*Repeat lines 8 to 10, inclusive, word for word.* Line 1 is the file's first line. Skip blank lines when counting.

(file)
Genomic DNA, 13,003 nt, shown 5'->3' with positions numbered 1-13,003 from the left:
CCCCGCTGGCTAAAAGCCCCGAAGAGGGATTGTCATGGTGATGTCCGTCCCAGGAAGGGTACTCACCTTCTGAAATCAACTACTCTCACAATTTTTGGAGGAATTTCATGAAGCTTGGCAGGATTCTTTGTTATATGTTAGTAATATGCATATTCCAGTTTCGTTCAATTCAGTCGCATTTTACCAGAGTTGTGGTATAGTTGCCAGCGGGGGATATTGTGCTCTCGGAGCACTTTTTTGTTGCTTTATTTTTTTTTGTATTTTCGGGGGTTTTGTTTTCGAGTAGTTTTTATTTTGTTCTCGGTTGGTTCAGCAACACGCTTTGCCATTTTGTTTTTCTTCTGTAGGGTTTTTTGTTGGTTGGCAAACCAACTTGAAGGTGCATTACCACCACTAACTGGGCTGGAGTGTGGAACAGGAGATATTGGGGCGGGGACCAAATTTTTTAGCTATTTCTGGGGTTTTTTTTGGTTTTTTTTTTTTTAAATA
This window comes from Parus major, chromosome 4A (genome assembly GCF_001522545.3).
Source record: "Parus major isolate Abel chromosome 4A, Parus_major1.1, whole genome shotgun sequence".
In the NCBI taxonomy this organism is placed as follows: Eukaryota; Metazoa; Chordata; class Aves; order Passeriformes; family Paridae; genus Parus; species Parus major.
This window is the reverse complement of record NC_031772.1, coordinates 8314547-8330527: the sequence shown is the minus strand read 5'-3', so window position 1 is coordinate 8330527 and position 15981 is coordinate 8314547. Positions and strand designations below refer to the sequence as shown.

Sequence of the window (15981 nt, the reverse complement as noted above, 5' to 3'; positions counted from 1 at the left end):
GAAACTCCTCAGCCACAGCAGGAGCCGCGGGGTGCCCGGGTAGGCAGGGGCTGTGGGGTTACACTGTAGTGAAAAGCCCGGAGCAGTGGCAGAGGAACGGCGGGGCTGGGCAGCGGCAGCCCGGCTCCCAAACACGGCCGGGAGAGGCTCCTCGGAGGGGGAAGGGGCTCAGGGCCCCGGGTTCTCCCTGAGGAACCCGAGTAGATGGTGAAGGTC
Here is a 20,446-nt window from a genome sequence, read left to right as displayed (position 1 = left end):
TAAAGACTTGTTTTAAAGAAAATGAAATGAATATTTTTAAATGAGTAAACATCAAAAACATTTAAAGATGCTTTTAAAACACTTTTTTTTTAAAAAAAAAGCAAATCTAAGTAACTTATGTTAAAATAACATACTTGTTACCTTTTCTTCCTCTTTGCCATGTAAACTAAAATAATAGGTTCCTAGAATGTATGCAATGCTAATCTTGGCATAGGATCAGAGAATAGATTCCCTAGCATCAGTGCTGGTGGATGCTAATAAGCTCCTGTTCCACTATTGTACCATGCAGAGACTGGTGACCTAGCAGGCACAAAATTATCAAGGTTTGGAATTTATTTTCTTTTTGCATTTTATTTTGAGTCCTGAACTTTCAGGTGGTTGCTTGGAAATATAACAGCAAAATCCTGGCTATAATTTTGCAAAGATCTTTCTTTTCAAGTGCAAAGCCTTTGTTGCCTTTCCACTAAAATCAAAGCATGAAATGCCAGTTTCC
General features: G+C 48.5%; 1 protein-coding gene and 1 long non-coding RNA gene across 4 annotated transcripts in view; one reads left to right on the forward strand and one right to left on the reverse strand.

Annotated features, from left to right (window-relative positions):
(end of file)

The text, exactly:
GAAACTCCTCAGCCACAGCAGGAGCCGCGGGGTGCCCGGGTAGGCAGGGGCTGTGGGGTTACACTGTAGTGAAAAGCCCGGAGCAGTGGCAGAGGAACGGCGGGGCTGGGCAGCGGCAGCCCGGCTCCCAAACACGGCCGGGAGAGGCTCCTCGGAGGGGGAAGGGGCTCAGGGCCCCGGGTTCTCCCTGAGGAACCCGAGTAGATGGTGAAGGTC
Here is a 20,446-nt window from a genome sequence, read left to right as displayed (position 1 = left end):
TAAAGACTTGTTTTAAAGAAAATGAAATGAATATTTTTAAATGAGTAAACATCAAAAACATTTAAAGATGCTTTTAAAACACTTTTTTTTTAAAAAAAAAGCAAATCTAAGTAACTTATGTTAAAATAACATACTTGTTACCTTTTCTTCCTCTTTGCCATGTAAACTAAAATAATAGGTTCCTAGAATGTATGCAATGCTAATCTTGGCATAGGATCAGAGAATAGATTCCCTAGCATCAGTGCTGGTGGATGCTAATAAGCTCCTGTTCCACTATTGTACCATGCAGAGACTGGTGACCTAGCAGGCACAAAATTATCAAGGTTTGGAATTTATTTTCTTTTTGCATTTTATTTTGAGTCCTGAACTTTCAGGTGGTTGCTTGGAAATATAACAGCAAAATCCTGGCTATAATTTTGCAAAGATCTTTCTTTTCAAGTGCAAAGCCTTTGTTGCCTTTCCACTAAAATCAAAGCATGAAATGCCAGTTTCC